Over the past four years, CEPB, which leads engagement with VW as part of CA100+, has “repeatedly called for the company to set emissions reduction targets aligned with limiting global warming to 1.5C, and a climate lobbying and industry associations disclosure”, said Laura Hillis, director of climate and environment, in a statement on Friday.
“Given the company is still yet to meet these expectations, as shareholders we intend to use our votes to hold the board of management and the members of the supervisory board accountable.”
CalSTRS ups the ante on directors over climate and diversity
Californian pension giant CalSTRS has laid out its minimum expectations around climate disclosures and diversity, warning boards that they face votes against directors if they do not meet them.
The $300 billion fund wrote on Monday that it expects all portfolio companies to align financial reports with the recommendations of the TCFD and include “at a minimum” their direct and indirect emissions (Scopes 1 and 2).
“CalSTRS will vote against directors at the largest global companies that do not provide this minimum level of disclosure,” the fund giant said in a statement.
The investor also revealed that it is getting tougher on the issue of diversity, warning firms that it will vote against an entire board of directors if they do not include at least one woman, and against a board’s nominating and governance committee if at least 30 percent of board members are not women.
Plastics proposal garners substantial support at Dow
Close to a third of shareholders backed a proposal on single use plastics at Dow last Thursday, in yet another sign that the issue is gaining traction among investors.
The proposal, filed by US non-profit As You Sow, called on the chemical giant to issue an audited report on how a reduction in demand for virgin plastic would impact its financial position and related assumptions.
Last year, an incredible 95 percent of shareholders voted in favour of a plastic packaging proposal at fast food firm Jack in the Box. Not only was it the highest support for a proposal on the issue of plastics but also the largest support ever for a sustainability-related resolution opposed by the company itself.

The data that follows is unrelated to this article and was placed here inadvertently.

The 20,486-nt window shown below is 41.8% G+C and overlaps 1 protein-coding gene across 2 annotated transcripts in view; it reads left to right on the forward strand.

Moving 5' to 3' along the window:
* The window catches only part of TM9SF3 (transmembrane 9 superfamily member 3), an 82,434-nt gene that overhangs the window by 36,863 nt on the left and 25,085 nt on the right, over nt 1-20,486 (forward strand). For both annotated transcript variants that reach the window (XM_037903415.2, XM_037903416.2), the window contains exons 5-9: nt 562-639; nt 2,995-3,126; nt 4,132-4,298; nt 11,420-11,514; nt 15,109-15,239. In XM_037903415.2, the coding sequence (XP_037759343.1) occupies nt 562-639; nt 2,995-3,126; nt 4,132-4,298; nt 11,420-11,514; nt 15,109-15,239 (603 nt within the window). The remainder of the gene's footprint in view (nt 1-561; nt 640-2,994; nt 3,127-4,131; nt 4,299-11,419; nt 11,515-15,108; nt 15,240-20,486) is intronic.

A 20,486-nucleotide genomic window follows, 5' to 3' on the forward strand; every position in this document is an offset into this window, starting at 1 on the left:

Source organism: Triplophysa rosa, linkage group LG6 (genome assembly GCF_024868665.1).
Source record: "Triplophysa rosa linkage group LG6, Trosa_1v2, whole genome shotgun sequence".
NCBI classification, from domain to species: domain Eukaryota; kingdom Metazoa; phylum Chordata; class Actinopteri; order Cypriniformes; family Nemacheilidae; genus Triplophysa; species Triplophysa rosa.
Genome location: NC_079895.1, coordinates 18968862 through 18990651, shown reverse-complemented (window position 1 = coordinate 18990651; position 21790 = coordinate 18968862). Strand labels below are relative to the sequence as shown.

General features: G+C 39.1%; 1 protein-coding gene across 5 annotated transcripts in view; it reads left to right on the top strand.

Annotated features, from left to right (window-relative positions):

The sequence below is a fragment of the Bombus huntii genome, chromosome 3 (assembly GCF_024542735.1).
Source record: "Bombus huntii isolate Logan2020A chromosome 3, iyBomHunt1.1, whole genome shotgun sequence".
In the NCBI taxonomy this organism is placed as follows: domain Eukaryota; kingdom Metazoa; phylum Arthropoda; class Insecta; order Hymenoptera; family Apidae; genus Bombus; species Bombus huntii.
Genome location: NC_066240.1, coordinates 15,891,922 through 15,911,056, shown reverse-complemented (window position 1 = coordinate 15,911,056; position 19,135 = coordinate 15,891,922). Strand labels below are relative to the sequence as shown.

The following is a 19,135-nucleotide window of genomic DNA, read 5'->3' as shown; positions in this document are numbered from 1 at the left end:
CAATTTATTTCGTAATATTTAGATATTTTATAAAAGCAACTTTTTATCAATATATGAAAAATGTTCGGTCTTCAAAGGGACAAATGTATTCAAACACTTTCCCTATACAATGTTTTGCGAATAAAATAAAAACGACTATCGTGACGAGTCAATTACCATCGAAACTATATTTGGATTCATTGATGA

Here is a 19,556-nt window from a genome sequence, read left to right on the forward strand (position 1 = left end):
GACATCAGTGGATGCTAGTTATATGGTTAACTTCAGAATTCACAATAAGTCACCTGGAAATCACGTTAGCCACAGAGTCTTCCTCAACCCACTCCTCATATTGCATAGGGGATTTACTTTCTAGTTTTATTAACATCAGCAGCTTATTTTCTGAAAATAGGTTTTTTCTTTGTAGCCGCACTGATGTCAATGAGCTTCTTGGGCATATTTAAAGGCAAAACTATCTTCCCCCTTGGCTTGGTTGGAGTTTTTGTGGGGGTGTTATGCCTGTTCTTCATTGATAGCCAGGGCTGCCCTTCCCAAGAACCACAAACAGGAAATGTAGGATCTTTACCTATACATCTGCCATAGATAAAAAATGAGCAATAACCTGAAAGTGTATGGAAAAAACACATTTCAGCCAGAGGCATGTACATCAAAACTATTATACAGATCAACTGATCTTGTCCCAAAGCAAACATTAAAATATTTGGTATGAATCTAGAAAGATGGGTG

Another proposal at Phillips 66 asking the oil firm to disclose how it could shift its production away from virgin plastics to recycled ones was supported by 50.4 percent of shareholders in 2022.
Misaligned political expenditures at Disney
Earlier this month, a proposal at Walt Disney calling for enhanced disclosure on how the entertainment giant’s political expenditures align with its publicly stated values and policies was supported by more than a third of shareholders (36 percent.)
The resolution, which was filed with the support of Rhia Ventures, a US impact fund focused on women’s reproductive and maternal health, highlighted areas of alleged incongruity such as the company’s donation to supporters of a Florida law dubbed “Don’t Say Gay”, despite its professed support for the LGBTQ community.
Regulators should ‘discourage’ virtual only AGMs, says ICGN
Influential corporate governance body ICGN has called on regulators to “discourage” companies from offering virtual-only annual general meetings.
Emergency changes introduced during the pandemic, while necessary at the time, came at the expense of shareholder rights, the body wrote in a statement on Wednesday, adding that this fact must be “recognised by regulators and companies alike”.
It called on regulators to “adequately consult with shareholders and stakeholders in the event any changes to regulation or legislation regarding AGMs, particularly matters impacting shareholder rights”.